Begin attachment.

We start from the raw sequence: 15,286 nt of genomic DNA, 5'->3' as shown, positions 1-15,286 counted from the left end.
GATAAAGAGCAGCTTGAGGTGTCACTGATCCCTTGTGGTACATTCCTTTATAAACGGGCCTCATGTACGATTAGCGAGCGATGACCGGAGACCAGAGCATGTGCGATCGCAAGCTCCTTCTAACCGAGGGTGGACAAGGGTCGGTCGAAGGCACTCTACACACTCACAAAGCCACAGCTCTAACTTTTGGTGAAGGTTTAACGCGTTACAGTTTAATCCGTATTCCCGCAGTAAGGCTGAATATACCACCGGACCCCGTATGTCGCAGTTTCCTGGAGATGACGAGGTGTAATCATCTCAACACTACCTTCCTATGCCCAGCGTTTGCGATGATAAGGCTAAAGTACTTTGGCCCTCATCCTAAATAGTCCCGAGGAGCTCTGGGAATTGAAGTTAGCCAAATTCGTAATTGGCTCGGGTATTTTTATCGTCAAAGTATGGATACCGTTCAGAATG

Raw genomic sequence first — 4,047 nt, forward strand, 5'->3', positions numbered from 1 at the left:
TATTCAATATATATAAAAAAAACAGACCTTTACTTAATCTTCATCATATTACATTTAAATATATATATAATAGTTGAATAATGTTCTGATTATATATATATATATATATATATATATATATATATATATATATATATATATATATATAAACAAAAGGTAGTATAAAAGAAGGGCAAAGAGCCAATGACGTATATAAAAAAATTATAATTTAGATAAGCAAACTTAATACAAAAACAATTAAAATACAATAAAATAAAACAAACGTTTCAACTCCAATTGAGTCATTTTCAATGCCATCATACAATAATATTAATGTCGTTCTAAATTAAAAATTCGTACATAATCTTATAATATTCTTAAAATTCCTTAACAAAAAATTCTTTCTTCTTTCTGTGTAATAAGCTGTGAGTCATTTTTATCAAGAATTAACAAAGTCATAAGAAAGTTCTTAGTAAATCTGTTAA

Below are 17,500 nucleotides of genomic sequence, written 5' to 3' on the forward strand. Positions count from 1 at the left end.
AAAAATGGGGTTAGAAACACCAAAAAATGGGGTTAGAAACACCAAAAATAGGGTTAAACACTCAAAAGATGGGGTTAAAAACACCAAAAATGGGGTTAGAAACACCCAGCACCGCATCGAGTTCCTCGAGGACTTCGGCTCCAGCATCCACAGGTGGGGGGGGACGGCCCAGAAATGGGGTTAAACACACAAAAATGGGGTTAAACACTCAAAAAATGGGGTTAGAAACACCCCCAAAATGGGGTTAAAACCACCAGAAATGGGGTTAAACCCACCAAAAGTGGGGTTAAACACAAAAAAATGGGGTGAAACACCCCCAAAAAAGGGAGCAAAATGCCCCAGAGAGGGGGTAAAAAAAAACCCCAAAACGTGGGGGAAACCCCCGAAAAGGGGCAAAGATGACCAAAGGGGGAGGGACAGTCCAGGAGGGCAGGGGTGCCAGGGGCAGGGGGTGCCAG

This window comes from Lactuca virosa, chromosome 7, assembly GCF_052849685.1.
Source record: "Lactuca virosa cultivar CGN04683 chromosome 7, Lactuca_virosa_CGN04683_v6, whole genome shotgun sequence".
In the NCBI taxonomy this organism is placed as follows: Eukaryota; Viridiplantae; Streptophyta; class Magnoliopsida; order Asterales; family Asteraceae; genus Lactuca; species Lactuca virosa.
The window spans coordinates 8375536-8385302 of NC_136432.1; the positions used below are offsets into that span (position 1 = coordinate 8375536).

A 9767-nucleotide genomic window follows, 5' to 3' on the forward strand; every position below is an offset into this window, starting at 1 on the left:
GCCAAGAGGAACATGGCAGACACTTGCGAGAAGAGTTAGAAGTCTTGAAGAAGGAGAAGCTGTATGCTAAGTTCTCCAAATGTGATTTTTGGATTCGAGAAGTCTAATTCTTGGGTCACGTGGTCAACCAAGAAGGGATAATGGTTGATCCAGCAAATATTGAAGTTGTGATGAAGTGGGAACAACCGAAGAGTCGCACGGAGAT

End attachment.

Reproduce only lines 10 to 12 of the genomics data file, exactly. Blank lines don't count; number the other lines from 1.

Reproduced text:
The window spans coordinates 8375536-8385302 of NC_136432.1; the positions used below are offsets into that span (position 1 = coordinate 8375536).

A 9767-nucleotide genomic window follows, 5' to 3' on the forward strand; every position below is an offset into this window, starting at 1 on the left:
GCCAAGAGGAACATGGCAGACACTTGCGAGAAGAGTTAGAAGTCTTGAAGAAGGAGAAGCTGTATGCTAAGTTCTCCAAATGTGATTTTTGGATTCGAGAAGTCTAATTCTTGGGTCACGTGGTCAACCAAGAAGGGATAATGGTTGATCCAGCAAATATTGAAGTTGTGATGAAGTGGGAACAACCGAAGAGTCGCACGGAGAT